Sir Humphrey is fighting a rearguard action against democratisation of policing, agreeing a Protocol to curtail PCC powers with the Association of Chief Police Officers (ACPO) after the police bill was through the House of Commons, and now trying to insist on Whitehall oversight of police budgets. Only a decision to hold a referendum on EU membership, and why not with those PCC elections in November 2012, will get Sir Humphrey to do the people’s bidding.

Back the Libdem Manifesto

Chris Huhne said yesterday that LibDems could not agree with Conservatives to bring power back from the EU to Britain. Thankfully, they don’t need to.

As I (at one with Peter Bone it seems) argued on Newsnight last night all the Coalition needs to do is carry through the LibDem manifesto commitment to have an In/Out Referendum on Europe. Then we can keep the Coalition together, both sides can make their case, and the people can decide.

We now have the perfect opportunity for a cost-effective referendum on November 15th 2012 when we will be voting for the first elected Police and Crime Commissioners. The case for a referendum on Europe is now becoming overwhelming. Add your voice by signing up at

Time To Bring Back National Currencies

I called while discussing the financial crisis on the Westminster Hour for a return to national currencies. Italy and Spain are only going to be able to compete with Germany – and pay their own debts – if their exporters are priced back into world markets. Given the inflexibility of the Italian and Spanish economies and labour markets that will only happen in a reasonable time frame if they devalue relative to Germany.

It is surely better for Spain and Italy to compete and pay their own way than for German taxpayers to take on their debts and permanently subsidise countries that cannot compete with them in the Euro. Unless Germany is going to take on Spain and Italy’s debts it is difficult to see how the Euro will survive in the long term. The Euro is now causing such instability and economic stagnation that it would be better to break up sooner rather than later. The likely result, once that happened, would be a rapid return to growth in southern Europe and a strong stockmarket recovery.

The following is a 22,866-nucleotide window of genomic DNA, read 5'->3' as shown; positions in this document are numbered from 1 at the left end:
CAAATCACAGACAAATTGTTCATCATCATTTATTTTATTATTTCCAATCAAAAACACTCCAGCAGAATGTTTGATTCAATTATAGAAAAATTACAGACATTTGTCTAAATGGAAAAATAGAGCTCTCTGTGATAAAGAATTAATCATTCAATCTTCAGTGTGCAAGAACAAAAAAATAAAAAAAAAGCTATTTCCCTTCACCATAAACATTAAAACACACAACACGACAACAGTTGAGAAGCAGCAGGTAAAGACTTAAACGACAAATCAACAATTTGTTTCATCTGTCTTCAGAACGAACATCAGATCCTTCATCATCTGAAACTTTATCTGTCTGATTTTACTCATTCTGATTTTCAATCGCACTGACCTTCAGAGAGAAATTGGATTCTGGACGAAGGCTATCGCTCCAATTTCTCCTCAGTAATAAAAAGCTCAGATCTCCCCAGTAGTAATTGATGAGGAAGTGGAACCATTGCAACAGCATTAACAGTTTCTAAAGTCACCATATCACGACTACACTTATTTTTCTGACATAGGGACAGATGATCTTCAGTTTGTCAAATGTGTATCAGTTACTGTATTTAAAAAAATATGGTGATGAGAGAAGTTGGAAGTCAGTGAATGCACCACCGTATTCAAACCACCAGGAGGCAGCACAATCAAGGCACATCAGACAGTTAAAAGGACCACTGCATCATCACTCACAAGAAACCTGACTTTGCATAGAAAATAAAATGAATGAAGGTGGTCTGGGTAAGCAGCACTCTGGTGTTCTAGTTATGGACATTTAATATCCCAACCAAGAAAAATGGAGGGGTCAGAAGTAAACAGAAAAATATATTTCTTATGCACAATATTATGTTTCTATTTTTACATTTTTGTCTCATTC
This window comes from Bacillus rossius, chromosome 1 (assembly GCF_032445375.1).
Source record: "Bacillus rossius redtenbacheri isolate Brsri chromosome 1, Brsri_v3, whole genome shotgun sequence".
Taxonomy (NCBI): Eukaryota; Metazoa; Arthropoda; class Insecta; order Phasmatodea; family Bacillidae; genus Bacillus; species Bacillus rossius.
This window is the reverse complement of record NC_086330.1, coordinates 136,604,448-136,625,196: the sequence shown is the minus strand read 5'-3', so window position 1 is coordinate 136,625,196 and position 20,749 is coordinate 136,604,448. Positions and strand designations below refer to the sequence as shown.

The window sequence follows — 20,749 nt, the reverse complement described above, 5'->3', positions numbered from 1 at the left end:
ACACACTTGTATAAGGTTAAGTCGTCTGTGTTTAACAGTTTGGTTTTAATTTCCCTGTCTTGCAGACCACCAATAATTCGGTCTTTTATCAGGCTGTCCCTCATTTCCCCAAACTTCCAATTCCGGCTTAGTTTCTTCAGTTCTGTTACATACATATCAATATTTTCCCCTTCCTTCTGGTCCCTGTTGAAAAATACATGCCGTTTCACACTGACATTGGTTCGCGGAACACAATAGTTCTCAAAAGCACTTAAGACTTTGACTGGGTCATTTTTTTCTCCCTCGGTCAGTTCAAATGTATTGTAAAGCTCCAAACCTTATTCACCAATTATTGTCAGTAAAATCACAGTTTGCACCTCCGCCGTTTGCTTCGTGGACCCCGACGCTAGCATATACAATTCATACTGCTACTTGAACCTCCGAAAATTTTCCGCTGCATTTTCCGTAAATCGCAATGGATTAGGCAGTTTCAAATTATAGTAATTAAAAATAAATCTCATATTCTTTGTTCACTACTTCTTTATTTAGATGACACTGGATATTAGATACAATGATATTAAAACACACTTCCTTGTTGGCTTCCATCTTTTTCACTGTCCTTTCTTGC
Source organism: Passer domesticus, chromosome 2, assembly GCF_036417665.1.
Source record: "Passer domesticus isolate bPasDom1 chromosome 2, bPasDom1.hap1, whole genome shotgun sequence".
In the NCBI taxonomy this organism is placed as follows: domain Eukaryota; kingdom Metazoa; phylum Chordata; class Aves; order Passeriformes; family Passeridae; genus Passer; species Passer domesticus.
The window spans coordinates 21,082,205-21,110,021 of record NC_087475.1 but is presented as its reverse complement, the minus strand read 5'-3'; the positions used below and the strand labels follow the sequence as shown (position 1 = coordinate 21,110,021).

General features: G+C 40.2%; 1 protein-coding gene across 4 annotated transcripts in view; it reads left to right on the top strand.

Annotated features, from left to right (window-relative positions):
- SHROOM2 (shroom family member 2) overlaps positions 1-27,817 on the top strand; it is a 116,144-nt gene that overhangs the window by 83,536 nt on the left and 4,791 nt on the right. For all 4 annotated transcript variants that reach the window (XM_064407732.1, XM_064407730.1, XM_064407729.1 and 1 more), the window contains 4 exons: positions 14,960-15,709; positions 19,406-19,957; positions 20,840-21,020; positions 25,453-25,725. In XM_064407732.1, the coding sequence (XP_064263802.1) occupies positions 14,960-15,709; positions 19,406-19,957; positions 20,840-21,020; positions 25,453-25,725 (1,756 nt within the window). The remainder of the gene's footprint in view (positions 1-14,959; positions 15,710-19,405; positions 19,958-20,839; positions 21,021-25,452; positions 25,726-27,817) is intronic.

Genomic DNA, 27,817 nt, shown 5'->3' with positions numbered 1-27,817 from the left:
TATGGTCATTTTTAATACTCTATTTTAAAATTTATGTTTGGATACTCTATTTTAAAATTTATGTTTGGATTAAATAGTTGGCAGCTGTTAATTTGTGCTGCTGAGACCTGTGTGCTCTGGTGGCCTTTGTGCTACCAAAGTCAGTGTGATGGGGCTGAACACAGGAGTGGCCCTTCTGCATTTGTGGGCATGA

Three big changes on the bail-out

Mark Reckless MPOriginally posted on the People’s Pledge website

Much has changed since a €78 billion Portuguese ‘bail-out’ was nodded through on 3rd May. I believe that Parliament, and through its lobbying the People’s Pledge, have played a key role in that. From Portugal to Greece there have been three big moves.

1. We put a stop to the use of the EU-wide European Financial Stability Mechanism (EFSM) for Euro bail-outs. For Portugal we were told that there was nothing the UK government could do, because the EFSM has already been agreed and it was qualified majority voting. For Greece the UK government said there could be no question of the use of the EFSM and that this was a ‘red line’ issue for us. The House of Commons debated my bail-out motion, the government changed its position and the EU backed down.

2. The IMF has rediscovered some spine. It had seemed ready to give way on its usual condition of not advancing money unless next year funding is in place. Now it is again insisting that the Euro-zone must first agree how to fund Greece next year if more IMF credit is to be extended. It is to be hoped that reassertion of IMF orthodoxy lasts. However, it is not just the self-interested Euro-zone that would prefer easier terms, but the Obama administration which remains hooked on debt and too inclined to see bail-outs as a solution. At least the UK Treasury is highlighting opposition in Parliament to increasing our IMF subscription if the debtors take over the Fund.

3. The Eurozone took a little-noticed but potentially extraordinarily important decision on 20th June. It decided that Euro-zone loans under the European Financial Stability Facility (the EFSF – and not to be confused with the EU-wide EFSM) would not after all rank above private sector loans for repayment. This means that when debt restructuring takes place the new loans made by Euro-zone taxpayers will not be repaid in full and will be written down in the same way as private sector loans. Whether German taxpayers will accept this I do not know, and for now their government is throwing chaff by telling them that private lenders are going to help Greece ‘voluntarily’.

Soon though, I imagine that they will wake up to reality, and the position has changed. Six weeks ago the Germans were getting the British taxpayer to pay heavily for bail-outs. Now we are telling them ‘the Euro is your currency, not our’s, and if you want to keep it together, you will have to pay for it’.